The Housekeeper and the Professor, by Yoko Ogawa (24 September β€” 26 September)

This was one of those books that I don’t really get, but it redeemed itself by being all about math. πŸ™‚ Yay, math!

The unnamed housekeeper of the title tells the story of how she came to work for the unnamed professor, who is an older man who has only 80 minutes of memory for anything that happened after an accident several years previous. The professor, a mathematician, can still play with his numbers, so every time he “meets” the housekeeper he asks for her shoe size and birthday and various other numerical things and finds interesting connections between those numbers and others. The housekeeper and her son (whom the professor nicknames Root for his flat head [like the square root symbol]) become friends with the professor, even if the professor doesn’t realize it.

That’s really the whole story; there’s not much in the way of plot but it is a very interesting character study of a man with little short-term memory and how people around him react to him. The housekeeper at first finds him a little off-putting, but soon learns to like him and even math because a) he’s a great teacher and b) he can’t get exasperated with you for taking a long time to learn something. And the professors cares very much for Root, as a ten-year-old boy, even though he can’t remember him in particular.

And there’s math, and you can’t go wrong with that! πŸ™‚

Rating: 7/10
(Orbis Terrarum Challenge: Japan, Countdown Challenge: 2009)

See also:
BookEnds
an adventure in reading
Thoughts of Joy

Pass me yours, if you’ve got ’em.

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The Phantom Tollbooth, by Norton Juster (10 July β€” 11 July)

So back in the day, I was a big nerd. “Just back in the day?”, I hear you saying, and you are right. But! Nonetheless. Big nerd. As part of my nerdiness, I did things like memorize state capitals and dichotomous keys (the latter has not stayed with me, sadly) found in my Childcraft encyclopedia/instructive books set. Did you have such a set? Because these books were awesome. And one of them, the one focused on math, included an excerpt from The Phantom Tollbooth, wherein Milo meets the Dodecahedron. I knew right away (at what, eight years old?) that I needed to find this book immediately. It’s been my favorite children’s book ever since.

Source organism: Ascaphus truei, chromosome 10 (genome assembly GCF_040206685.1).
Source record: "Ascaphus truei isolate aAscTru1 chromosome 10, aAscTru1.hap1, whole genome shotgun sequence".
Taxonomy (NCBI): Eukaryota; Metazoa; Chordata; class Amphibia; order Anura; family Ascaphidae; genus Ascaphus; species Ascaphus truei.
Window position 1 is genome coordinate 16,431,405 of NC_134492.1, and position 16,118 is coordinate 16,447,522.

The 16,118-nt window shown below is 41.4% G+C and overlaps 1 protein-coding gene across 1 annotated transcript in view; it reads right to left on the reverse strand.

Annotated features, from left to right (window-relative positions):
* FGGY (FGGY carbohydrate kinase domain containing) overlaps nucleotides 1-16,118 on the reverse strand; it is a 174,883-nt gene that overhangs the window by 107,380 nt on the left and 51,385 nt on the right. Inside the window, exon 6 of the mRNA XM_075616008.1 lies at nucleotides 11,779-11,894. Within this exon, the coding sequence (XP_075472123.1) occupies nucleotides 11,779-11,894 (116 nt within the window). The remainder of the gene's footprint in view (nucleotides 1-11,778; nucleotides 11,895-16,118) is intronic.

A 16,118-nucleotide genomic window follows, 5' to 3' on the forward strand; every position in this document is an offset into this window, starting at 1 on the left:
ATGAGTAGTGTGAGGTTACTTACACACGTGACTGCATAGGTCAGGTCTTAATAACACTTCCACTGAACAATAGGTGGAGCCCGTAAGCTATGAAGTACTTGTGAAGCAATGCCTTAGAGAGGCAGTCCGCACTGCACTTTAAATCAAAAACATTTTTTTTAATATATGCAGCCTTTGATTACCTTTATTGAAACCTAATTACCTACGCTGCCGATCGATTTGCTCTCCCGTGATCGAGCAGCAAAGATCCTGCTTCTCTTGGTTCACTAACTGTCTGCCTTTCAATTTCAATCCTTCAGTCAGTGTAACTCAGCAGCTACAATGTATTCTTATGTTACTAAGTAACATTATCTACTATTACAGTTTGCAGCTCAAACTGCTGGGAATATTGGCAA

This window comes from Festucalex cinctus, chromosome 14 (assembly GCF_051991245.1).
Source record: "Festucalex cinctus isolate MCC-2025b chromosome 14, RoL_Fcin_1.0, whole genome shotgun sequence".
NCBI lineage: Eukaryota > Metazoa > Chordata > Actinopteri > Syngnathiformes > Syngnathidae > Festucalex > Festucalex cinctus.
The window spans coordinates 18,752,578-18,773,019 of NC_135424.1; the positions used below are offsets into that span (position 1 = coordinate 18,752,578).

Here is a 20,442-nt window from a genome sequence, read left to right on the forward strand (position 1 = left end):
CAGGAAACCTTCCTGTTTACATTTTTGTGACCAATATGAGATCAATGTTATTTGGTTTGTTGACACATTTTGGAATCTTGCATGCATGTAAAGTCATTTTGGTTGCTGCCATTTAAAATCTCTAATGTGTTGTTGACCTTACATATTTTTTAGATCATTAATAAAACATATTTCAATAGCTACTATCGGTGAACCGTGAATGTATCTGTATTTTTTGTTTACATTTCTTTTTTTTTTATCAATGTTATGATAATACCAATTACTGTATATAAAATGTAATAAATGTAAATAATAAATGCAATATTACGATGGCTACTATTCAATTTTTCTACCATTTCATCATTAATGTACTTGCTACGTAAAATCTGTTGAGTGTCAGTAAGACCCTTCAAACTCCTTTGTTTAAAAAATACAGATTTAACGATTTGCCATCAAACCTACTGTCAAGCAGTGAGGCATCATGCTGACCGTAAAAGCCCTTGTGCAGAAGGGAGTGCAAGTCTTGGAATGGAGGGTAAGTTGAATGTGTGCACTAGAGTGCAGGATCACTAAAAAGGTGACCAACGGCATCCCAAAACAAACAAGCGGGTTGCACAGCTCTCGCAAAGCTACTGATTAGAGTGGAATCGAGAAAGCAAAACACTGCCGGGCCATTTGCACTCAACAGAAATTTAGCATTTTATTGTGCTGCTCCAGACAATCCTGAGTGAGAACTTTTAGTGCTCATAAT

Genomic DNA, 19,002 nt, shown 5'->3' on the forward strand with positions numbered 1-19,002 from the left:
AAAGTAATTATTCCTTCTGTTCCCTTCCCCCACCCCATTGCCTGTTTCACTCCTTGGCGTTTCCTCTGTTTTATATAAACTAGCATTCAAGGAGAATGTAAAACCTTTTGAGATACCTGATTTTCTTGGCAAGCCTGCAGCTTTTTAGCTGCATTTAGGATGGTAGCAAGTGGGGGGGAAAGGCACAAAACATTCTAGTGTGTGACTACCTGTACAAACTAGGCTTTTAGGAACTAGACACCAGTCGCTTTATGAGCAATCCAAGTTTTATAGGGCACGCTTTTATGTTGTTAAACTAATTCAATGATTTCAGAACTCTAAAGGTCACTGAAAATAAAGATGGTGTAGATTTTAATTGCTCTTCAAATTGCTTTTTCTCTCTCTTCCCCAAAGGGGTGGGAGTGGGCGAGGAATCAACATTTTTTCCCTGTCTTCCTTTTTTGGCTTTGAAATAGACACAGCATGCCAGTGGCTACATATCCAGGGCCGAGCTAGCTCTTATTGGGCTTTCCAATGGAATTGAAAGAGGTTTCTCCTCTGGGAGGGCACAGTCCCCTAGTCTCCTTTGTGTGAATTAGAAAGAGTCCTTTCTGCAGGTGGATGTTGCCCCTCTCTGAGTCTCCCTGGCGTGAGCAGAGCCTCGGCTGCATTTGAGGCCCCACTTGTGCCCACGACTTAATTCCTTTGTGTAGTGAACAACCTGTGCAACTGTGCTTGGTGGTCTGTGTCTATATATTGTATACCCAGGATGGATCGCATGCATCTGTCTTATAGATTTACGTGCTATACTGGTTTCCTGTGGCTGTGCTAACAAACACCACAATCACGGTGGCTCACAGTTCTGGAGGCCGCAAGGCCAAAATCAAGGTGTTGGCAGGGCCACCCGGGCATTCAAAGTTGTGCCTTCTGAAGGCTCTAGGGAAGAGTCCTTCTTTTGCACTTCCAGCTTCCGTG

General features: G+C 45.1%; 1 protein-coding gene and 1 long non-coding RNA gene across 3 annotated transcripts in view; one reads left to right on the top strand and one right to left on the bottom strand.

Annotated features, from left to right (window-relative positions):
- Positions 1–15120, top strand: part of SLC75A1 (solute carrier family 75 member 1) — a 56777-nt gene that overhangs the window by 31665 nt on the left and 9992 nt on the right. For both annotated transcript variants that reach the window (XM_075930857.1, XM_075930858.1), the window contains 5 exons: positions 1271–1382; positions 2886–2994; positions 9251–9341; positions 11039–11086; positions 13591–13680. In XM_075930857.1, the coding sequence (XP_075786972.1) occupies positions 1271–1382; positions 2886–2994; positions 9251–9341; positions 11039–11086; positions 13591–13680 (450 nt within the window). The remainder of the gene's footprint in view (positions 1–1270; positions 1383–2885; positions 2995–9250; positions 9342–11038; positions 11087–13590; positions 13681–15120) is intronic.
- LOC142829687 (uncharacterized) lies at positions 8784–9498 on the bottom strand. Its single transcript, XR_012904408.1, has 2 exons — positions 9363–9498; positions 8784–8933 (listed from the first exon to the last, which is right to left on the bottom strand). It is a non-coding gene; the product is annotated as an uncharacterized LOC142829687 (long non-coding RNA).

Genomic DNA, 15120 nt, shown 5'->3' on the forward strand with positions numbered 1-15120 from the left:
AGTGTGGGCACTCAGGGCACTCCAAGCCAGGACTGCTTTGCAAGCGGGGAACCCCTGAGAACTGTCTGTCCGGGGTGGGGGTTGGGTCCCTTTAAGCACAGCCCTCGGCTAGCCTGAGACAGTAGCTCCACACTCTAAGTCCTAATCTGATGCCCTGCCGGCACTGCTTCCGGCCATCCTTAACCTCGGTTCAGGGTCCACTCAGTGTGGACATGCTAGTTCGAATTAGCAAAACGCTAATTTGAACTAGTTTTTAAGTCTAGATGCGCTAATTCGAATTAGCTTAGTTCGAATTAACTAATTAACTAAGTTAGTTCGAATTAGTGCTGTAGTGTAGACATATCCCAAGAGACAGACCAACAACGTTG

For those of you who didn’t have Childcraft and/or were not interested in nerdy books as a child, The Phantom Tollbooth is the story of a kid called Milo who is just bored with life. I’ll let the author explain:

“When he was in school he longed to be out, and when he was out he longed to be in. On the way he thought about coming home, and coming home he thought about going. Wherever he was he wished he were somewhere else, and when he got there he wondered why he’d bothered. Nothing really interested himβ€”least of all the things that should have.”

One day Milo arrived home, bored, to discover a curious package in his living room. Again, let’s let Juster set the scene:

“Who could possibly have left such an enormous package and such a strange one? For, while it was not quite square, it was definitely not round, and for its size it was larger than almost any other big package of smaller dimension that he’d ever seen.”